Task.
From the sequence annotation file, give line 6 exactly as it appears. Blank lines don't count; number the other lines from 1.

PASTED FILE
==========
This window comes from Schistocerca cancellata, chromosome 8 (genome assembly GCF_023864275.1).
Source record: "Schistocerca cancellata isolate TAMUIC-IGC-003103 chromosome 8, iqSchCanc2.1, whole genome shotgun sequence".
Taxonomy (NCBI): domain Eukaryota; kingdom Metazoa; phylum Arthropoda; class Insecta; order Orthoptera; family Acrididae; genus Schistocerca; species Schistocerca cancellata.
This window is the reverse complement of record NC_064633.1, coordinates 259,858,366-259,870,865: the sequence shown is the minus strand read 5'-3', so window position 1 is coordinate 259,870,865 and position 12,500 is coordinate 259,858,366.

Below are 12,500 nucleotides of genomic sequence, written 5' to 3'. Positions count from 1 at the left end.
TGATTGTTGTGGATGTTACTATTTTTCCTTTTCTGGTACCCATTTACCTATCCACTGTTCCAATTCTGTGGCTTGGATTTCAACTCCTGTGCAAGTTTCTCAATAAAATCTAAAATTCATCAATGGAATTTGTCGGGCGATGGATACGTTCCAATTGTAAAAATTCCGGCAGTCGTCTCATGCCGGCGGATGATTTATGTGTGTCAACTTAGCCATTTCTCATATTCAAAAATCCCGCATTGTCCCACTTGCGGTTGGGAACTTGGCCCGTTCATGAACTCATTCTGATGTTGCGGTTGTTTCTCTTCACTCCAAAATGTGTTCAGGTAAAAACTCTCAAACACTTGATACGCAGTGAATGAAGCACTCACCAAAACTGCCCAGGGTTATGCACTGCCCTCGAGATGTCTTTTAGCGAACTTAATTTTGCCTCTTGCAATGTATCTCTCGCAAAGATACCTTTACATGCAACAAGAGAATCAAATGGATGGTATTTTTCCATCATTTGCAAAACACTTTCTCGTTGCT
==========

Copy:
TGATTGTTGTGGATGTTACTATTTTTCCTTTTCTGGTACCCATTTACCTATCCACTGTTCCAATTCTGTGGCTTGGATTTCAACTCCTGTGCAAGTTTCTCAATAAAATCTAAAATTCATCAATGGAATTTGTCGGGCGATGGATACGTTCCAATTGTAAAAATTCCGGCAGTCGTCTCATGCCGGCGGATGATTTATGTGTGTCAACTTAGCCATTTCTCATATTCAAAAATCCCGCATTGTCCCACTTGCGGTTGGGAACTTGGCCCGTTCATGAACTCATTCTGATGTTGCGGTTGTTTCTCTTCACTCCAAAATGTGTTCAGGTAAAAACTCTCAAACACTTGATACGCAGTGAATGAAGCACTCACCAAAACTGCCCAGGGTTATGCACTGCCCTCGAGATGTCTTTTAGCGAACTTAATTTTGCCTCTTGCAATGTATCTCTCGCAAAGATACCTTTACATGCAACAAGAGAATCAAATGGATGGTATTTTTCCATCATTTGCAAAACACTTTCTCGTTGCT